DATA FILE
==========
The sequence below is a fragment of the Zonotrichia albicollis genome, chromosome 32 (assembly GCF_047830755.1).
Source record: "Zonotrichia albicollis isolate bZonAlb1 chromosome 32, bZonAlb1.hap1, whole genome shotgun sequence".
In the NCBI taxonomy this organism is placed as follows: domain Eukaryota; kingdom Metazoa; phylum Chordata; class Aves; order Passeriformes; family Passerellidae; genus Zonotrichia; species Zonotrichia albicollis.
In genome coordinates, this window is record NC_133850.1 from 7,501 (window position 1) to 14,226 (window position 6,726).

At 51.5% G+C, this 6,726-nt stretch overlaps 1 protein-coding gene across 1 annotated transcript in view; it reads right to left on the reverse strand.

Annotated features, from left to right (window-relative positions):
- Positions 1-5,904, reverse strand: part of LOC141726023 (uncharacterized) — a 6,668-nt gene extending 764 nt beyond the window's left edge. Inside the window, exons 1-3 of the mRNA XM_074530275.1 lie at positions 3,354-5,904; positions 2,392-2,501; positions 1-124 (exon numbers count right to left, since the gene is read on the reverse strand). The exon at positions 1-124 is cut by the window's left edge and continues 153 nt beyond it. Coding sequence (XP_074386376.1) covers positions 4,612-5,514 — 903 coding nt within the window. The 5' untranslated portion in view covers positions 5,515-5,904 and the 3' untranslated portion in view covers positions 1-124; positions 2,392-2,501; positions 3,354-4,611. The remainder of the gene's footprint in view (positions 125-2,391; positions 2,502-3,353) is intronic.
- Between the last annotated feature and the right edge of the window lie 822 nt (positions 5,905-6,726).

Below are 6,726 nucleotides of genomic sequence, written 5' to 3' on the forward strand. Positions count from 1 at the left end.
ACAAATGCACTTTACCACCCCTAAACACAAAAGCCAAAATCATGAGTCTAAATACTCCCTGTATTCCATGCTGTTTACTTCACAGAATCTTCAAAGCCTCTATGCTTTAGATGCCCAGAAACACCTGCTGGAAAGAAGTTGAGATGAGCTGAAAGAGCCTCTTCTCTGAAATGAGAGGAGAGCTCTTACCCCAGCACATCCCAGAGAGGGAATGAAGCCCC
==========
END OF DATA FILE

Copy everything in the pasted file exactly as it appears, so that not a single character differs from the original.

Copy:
The sequence below is a fragment of the Zonotrichia albicollis genome, chromosome 32 (assembly GCF_047830755.1).
Source record: "Zonotrichia albicollis isolate bZonAlb1 chromosome 32, bZonAlb1.hap1, whole genome shotgun sequence".
In the NCBI taxonomy this organism is placed as follows: domain Eukaryota; kingdom Metazoa; phylum Chordata; class Aves; order Passeriformes; family Passerellidae; genus Zonotrichia; species Zonotrichia albicollis.
In genome coordinates, this window is record NC_133850.1 from 7,501 (window position 1) to 14,226 (window position 6,726).

At 51.5% G+C, this 6,726-nt stretch overlaps 1 protein-coding gene across 1 annotated transcript in view; it reads right to left on the reverse strand.

Annotated features, from left to right (window-relative positions):
- Positions 1-5,904, reverse strand: part of LOC141726023 (uncharacterized) — a 6,668-nt gene extending 764 nt beyond the window's left edge. Inside the window, exons 1-3 of the mRNA XM_074530275.1 lie at positions 3,354-5,904; positions 2,392-2,501; positions 1-124 (exon numbers count right to left, since the gene is read on the reverse strand). The exon at positions 1-124 is cut by the window's left edge and continues 153 nt beyond it. Coding sequence (XP_074386376.1) covers positions 4,612-5,514 — 903 coding nt within the window. The 5' untranslated portion in view covers positions 5,515-5,904 and the 3' untranslated portion in view covers positions 1-124; positions 2,392-2,501; positions 3,354-4,611. The remainder of the gene's footprint in view (positions 125-2,391; positions 2,502-3,353) is intronic.
- Between the last annotated feature and the right edge of the window lie 822 nt (positions 5,905-6,726).

Below are 6,726 nucleotides of genomic sequence, written 5' to 3' on the forward strand. Positions count from 1 at the left end.
ACAAATGCACTTTACCACCCCTAAACACAAAAGCCAAAATCATGAGTCTAAATACTCCCTGTATTCCATGCTGTTTACTTCACAGAATCTTCAAAGCCTCTATGCTTTAGATGCCCAGAAACACCTGCTGGAAAGAAGTTGAGATGAGCTGAAAGAGCCTCTTCTCTGAAATGAGAGGAGAGCTCTTACCCCAGCACATCCCAGAGAGGGAATGAAGCCCC